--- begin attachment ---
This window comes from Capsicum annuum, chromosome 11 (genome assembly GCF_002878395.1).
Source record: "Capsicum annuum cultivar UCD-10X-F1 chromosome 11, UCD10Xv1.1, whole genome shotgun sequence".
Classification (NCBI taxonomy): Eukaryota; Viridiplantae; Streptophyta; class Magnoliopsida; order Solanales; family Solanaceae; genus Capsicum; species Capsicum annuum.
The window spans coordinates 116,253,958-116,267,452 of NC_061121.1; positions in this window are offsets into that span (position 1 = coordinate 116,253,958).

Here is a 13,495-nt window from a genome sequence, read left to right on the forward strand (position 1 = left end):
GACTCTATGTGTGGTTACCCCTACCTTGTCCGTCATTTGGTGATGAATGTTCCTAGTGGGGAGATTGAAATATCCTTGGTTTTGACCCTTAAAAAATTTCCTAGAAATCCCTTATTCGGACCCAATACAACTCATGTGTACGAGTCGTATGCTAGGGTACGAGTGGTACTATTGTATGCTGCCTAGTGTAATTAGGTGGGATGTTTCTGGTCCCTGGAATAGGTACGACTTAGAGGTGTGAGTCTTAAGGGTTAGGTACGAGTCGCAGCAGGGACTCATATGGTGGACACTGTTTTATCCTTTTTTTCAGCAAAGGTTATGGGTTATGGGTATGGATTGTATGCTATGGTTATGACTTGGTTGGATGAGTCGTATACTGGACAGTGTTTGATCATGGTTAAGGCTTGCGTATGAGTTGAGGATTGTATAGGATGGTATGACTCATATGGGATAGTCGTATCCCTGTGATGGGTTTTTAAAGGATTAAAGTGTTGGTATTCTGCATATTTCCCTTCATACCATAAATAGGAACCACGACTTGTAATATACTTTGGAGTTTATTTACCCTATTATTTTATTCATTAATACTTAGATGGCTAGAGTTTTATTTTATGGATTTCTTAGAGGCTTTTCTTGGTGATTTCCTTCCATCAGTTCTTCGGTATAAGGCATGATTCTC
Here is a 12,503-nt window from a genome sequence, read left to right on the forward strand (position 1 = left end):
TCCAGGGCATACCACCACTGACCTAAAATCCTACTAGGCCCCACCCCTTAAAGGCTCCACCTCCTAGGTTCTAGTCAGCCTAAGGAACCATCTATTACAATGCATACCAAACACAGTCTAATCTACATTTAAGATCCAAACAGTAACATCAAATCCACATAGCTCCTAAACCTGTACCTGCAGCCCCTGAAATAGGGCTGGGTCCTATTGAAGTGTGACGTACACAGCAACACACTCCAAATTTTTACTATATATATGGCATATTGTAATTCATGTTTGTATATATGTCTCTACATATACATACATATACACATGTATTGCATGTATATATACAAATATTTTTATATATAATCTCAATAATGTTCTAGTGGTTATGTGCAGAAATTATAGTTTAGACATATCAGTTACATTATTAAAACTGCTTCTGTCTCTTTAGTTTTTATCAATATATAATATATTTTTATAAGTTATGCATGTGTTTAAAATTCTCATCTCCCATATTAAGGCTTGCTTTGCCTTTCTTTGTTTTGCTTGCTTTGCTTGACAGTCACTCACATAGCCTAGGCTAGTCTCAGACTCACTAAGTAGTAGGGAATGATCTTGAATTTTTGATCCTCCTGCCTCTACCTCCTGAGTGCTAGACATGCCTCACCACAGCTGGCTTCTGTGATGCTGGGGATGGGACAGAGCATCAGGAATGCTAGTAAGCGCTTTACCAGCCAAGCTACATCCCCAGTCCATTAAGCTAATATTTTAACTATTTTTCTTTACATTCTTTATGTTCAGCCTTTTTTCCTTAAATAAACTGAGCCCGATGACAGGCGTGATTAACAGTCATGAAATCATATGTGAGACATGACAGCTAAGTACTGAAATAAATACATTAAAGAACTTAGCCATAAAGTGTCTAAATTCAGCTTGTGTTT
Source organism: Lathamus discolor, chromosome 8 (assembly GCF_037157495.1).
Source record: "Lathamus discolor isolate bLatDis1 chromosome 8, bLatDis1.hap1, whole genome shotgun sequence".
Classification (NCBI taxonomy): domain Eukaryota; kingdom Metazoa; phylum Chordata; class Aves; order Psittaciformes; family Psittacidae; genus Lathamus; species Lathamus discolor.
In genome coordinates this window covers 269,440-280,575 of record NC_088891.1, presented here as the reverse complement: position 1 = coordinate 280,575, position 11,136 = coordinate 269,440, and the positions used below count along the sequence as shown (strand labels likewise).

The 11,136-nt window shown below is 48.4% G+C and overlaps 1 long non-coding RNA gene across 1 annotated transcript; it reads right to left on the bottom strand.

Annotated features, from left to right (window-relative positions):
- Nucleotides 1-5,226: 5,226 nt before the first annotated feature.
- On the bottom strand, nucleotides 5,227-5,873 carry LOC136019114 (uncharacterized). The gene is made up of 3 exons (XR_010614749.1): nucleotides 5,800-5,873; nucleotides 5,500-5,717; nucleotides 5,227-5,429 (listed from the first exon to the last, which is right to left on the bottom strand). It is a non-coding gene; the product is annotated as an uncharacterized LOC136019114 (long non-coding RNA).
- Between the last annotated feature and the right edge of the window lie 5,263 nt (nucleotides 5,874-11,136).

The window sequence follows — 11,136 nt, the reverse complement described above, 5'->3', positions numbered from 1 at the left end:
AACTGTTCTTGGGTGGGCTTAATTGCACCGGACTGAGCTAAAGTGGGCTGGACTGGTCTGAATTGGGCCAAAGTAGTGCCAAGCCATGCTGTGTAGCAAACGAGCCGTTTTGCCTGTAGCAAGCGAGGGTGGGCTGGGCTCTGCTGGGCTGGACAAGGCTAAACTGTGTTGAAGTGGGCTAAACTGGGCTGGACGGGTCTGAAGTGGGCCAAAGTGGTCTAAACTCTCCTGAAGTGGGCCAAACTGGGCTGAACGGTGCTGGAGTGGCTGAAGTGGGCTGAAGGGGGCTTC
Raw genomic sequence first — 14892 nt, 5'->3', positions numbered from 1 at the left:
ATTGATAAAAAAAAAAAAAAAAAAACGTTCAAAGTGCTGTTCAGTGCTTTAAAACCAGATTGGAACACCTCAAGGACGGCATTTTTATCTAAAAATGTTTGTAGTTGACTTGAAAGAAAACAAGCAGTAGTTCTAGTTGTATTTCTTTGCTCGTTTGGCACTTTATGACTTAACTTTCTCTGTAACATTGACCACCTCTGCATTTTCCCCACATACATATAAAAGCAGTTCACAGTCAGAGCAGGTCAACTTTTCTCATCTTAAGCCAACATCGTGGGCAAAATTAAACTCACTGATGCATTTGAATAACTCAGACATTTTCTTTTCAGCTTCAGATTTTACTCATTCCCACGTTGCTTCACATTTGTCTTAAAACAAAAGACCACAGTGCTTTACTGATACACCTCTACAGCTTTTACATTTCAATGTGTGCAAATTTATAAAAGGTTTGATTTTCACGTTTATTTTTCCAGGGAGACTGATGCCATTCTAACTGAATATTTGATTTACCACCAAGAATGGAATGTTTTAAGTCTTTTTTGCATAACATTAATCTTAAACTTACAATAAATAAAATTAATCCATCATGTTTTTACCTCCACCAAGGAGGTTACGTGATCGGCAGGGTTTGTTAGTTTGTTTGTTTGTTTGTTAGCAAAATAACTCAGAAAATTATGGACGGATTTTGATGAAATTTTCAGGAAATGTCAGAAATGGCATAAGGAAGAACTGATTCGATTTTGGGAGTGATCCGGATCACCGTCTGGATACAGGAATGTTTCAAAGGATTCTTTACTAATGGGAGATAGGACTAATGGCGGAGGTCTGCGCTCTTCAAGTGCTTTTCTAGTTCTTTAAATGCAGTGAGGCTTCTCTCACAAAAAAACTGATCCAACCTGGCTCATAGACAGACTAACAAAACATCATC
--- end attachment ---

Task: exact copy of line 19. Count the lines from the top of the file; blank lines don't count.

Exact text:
AACTGTTCTTGGGTGGGCTTAATTGCACCGGACTGAGCTAAAGTGGGCTGGACTGGTCTGAATTGGGCCAAAGTAGTGCCAAGCCATGCTGTGTAGCAAACGAGCCGTTTTGCCTGTAGCAAGCGAGGGTGGGCTGGGCTCTGCTGGGCTGGACAAGGCTAAACTGTGTTGAAGTGGGCTAAACTGGGCTGGACGGGTCTGAAGTGGGCCAAAGTGGTCTAAACTCTCCTGAAGTGGGCCAAACTGGGCTGAACGGTGCTGGAGTGGCTGAAGTGGGCTGAAGGGGGCTTC